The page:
Jupiter Teacher Resources

Find Jupiter educational ideas and activities

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Students plot the positions of the planet Jupiter while predicting what the configuration system looks like from Earth. In this configuration of satellites lesson, students photograph Jupiter and its moons to record the motions of the four satellites throughout the week. Students then make estimations regarding distances and measurements.
Middle schoolers tour Jupiter. In this scenario based instructional activity, students examine the size of Jupiter and make models of the other planets in the solar system to show how large Jupiter is compared to the other planets.
Students identify questions and concepts that guide scientific investigations as well as recognize and analyze alternative explanations and models. After a brief discussion on Jupiter, students read and article on the discovery of Jupiter Radio Emissions and answer discussion questions.
For this exploring Jupiter:  Galileo Curriculum Module issue one worksheet, students complete a crossword puzzle that tests their knowledge of Jupiter; their are 11 links to other worksheets to explore the planet.
In this reading comprehension worksheet, students learn about Jupiter by reading a one page text. Students complete 7 multiple choice questions about the passage they read.
Learners read information about Jupiter and the planet's weather. In this Jupiter weather lesson plan, students read information about Jupiter's weather. Learners study a chart about the weather on Earth and Jupiter. Students read a weather forecast for Jupiter.
In this Jupiter worksheet, students read a passage about the environment and atmosphere of Jupiter. Students then answer several multiple choice questions about the passage.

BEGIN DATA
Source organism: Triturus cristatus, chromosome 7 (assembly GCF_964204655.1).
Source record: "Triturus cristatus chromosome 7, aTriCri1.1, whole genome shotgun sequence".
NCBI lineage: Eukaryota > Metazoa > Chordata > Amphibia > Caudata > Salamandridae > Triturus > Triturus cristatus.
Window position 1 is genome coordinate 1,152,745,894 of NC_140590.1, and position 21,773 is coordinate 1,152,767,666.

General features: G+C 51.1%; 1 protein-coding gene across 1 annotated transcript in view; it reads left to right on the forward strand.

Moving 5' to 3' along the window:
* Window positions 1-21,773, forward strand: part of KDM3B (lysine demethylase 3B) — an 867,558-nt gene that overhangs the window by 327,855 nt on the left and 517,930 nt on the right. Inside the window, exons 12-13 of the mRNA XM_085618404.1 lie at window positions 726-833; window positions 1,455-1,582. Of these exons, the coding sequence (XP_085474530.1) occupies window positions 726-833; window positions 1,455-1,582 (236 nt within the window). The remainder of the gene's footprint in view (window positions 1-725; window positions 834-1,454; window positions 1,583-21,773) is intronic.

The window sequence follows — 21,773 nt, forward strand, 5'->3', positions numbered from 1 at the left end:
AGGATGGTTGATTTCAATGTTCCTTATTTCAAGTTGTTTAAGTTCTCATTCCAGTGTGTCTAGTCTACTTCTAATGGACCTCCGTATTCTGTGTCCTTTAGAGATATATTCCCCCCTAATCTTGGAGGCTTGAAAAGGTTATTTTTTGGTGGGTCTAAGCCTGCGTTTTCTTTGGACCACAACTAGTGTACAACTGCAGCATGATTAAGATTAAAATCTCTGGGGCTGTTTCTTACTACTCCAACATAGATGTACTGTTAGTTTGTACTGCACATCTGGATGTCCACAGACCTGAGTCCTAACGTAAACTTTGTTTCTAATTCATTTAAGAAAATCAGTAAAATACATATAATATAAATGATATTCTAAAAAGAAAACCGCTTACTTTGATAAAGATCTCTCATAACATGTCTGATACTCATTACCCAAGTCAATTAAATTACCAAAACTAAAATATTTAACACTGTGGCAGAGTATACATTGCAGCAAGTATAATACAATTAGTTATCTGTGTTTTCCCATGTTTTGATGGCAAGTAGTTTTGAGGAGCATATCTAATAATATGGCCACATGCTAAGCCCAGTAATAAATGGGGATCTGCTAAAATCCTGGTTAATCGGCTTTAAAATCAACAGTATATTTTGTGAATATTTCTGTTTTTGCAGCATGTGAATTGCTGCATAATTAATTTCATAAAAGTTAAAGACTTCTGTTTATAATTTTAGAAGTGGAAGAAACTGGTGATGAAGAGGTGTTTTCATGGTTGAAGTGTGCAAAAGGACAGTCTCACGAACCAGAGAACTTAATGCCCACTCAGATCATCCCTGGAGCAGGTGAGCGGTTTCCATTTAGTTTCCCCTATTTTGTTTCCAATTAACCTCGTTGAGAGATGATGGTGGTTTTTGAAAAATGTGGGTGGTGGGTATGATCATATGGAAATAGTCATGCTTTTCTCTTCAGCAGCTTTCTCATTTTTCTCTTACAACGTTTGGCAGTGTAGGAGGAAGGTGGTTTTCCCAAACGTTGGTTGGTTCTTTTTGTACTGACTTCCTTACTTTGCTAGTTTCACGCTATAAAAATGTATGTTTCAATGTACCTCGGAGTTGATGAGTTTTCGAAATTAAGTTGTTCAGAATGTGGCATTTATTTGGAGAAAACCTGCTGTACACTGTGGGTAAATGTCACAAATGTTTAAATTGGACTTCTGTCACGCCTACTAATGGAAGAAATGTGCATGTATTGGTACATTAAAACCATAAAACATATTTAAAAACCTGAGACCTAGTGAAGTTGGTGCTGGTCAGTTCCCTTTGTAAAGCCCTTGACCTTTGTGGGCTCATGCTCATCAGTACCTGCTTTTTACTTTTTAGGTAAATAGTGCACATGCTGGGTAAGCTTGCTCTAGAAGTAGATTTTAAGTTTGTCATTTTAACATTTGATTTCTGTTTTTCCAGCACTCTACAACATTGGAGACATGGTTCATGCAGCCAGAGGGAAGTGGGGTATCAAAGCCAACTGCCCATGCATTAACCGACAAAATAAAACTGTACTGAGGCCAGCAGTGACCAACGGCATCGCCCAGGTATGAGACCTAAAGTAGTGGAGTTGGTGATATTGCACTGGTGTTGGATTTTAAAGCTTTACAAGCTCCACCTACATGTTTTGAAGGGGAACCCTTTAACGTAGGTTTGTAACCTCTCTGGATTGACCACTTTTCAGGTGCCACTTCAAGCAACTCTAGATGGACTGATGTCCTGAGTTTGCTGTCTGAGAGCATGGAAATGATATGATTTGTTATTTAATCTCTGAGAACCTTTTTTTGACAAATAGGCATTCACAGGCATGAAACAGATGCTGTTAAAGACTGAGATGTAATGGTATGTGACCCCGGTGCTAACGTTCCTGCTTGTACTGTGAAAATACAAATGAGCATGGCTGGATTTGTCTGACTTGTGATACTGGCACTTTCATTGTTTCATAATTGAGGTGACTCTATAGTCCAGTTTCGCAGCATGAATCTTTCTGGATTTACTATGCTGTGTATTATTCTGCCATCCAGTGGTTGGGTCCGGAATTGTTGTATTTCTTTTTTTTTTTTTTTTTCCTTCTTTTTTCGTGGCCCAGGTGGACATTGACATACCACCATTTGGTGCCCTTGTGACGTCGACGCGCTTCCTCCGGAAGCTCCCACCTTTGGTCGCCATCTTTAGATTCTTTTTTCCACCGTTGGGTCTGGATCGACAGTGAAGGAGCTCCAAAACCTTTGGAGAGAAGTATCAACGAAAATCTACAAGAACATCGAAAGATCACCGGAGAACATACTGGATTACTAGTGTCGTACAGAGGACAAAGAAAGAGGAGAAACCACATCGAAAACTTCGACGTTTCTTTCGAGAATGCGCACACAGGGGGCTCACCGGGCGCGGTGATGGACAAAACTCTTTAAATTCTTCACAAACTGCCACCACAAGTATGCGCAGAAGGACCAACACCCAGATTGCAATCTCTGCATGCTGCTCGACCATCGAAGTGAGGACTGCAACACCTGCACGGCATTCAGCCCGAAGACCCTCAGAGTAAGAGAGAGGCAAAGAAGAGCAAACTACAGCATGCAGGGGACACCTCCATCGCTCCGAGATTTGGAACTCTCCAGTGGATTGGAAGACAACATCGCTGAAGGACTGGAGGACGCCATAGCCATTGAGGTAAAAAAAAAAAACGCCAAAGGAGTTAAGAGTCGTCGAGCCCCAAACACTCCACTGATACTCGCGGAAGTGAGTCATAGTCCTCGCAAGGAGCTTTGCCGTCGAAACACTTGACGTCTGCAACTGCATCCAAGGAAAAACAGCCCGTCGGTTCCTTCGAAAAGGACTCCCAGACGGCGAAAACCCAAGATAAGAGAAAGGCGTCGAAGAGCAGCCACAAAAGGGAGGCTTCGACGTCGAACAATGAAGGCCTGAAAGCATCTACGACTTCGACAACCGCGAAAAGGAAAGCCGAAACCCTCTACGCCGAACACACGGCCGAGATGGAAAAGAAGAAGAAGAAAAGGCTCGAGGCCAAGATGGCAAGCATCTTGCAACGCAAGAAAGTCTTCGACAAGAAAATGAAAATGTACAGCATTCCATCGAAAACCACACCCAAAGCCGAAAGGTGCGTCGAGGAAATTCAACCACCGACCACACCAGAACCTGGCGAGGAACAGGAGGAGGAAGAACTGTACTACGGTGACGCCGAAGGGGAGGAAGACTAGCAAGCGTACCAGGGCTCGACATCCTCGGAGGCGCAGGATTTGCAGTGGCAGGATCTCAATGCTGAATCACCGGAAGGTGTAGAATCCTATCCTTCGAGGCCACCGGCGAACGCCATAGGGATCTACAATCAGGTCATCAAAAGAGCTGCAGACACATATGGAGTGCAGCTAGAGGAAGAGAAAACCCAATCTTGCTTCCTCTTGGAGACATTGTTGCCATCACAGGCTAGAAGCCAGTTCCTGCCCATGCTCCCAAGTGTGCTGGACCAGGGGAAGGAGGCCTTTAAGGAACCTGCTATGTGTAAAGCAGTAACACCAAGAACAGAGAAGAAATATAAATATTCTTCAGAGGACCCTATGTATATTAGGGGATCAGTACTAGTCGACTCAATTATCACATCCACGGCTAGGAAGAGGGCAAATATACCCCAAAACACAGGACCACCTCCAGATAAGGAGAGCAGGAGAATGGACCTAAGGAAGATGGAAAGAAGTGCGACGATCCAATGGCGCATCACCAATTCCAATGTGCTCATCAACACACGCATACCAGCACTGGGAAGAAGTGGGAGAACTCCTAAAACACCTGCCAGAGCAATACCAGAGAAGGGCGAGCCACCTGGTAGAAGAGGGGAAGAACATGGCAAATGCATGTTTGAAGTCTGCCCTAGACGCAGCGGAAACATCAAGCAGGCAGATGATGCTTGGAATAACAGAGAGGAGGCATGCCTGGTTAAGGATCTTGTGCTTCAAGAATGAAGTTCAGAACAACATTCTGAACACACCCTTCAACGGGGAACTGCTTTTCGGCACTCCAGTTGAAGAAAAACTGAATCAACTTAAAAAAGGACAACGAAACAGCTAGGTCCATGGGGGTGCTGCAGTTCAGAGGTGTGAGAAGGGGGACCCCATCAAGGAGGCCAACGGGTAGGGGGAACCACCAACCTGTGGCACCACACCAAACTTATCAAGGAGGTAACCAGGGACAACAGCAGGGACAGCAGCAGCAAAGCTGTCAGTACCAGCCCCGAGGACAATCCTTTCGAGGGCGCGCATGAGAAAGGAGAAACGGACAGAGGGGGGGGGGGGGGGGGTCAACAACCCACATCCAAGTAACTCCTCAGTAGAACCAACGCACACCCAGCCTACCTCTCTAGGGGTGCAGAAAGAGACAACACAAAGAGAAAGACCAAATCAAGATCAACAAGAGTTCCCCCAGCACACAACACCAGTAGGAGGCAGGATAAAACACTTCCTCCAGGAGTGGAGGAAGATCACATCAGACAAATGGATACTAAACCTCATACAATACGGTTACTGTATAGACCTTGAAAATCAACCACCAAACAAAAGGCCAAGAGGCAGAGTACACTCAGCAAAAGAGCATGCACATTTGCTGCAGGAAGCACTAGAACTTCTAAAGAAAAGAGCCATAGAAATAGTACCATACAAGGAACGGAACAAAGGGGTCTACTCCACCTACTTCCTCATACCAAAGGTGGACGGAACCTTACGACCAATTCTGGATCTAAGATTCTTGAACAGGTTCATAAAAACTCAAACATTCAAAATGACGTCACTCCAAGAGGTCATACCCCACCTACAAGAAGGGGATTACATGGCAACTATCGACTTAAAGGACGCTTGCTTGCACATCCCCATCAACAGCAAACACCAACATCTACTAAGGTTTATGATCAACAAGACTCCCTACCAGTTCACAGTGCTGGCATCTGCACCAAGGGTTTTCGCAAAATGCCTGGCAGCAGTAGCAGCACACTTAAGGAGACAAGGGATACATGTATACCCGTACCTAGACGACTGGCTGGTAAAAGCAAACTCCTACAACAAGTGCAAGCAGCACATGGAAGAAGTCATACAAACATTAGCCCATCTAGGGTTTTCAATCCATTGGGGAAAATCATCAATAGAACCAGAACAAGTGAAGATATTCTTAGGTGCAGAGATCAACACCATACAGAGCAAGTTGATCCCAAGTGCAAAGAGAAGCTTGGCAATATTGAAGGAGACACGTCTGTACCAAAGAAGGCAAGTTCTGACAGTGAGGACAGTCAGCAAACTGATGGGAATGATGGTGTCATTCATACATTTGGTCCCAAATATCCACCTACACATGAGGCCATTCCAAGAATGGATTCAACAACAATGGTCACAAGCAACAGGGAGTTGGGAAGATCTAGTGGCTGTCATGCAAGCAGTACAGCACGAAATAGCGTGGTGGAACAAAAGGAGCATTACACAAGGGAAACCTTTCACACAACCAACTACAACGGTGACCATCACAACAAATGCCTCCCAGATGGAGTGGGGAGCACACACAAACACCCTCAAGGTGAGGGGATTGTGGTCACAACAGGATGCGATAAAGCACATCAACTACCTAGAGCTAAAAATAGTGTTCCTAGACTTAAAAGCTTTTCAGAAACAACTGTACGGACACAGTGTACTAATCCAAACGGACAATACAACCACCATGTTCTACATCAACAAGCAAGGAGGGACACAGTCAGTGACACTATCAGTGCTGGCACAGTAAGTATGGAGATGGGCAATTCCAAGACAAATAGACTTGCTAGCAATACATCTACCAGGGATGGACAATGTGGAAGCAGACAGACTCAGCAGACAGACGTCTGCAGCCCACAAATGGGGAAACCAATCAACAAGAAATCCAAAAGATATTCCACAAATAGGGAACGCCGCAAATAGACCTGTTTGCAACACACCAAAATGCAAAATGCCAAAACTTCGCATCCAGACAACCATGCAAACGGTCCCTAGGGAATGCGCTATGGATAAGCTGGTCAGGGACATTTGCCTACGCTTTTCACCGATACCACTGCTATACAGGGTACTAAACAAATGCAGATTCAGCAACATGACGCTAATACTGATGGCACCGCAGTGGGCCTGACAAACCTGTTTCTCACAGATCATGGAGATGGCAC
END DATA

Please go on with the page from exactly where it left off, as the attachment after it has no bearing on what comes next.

Students explore Jupiter's magnetosphere. In this Jupiter lesson, students examine a diagram of the magnetic field that surrounds Jupiter.
Students explore Jupiter's Moons. They calculate and predict the location of Jupiter's 4 large moons. In addition, they draw Jupiter with its moons correctly shown for the time of the observation.
Kids will love this video. Dramatic and informative, this clip describes the gas giant, Jupiter. They'll hear about Jupiter's moons, history, composition, and size in relation to Earth. It takes one thousand Earths to compose one Jupiter? That's big!
This extremely short clip poses a question your class could ponder for days. It was discovered that a comet hit Jupiter causing an explosion greater than all the Earth's nuclear weapons combined. So, if a comet hit Jupiter creating scares larger than our planet, what does that mean for us?
In this Jupiter research worksheet, students explore the provided link and take notes on the planet as they respond to 13 short answer and fill in the blank questions.
Use literature for interdisciplinary instruction with NASA's mission to Jupiter.
Students identify Saturn. In this space lesson students identify the defining characteristics of Saturn and compare and contrast it with Jupiter. Students make a model of Saturn. 
An amazing information-packed lesson plan allows your space scientists to crash a virtual comet into Jupiter and learn how the angle, distance, speed, and mass influence the outcome. Click on "Back to the Lesson" to access the interactive website. Use this in a physics course to enrich your lessons on gravitational forces, or use it with younger science learners when teaching about planets or comets.
Students explore transportation. In this transportation lesson, students examine the Jupiter locomotive, Washingtion D.C. streetcars, the Leviathan, the Salisbury Train Station, and Route 66. Students respond to 12 questions.
Students use their knowledge to crash a comet into Jupiter or make a comet fly past the planet without colliding with it.
In this test prep worksheet, students read four news stories. The topics include Jupiter, space museums, a gray whale, and the Washington Monument. After reading, students make inferences, recall facts, determine sequences, and draw conclusions about each story. One page is devoted to each story. Answers are multiple choice, and short answer format. There are approximately five answers per page.
Students explore the findings of Galileo and research the moons of Jupiter. They construct simple telescopes, and examine the moons for themselves at a star party. They record their findings in a journal.
Students compare Jupiter and Earth. In this Earth and space studies lesson, students compare the composition of Earth and Jupiter and analyze how the composition affects the rate at which the planets spin.

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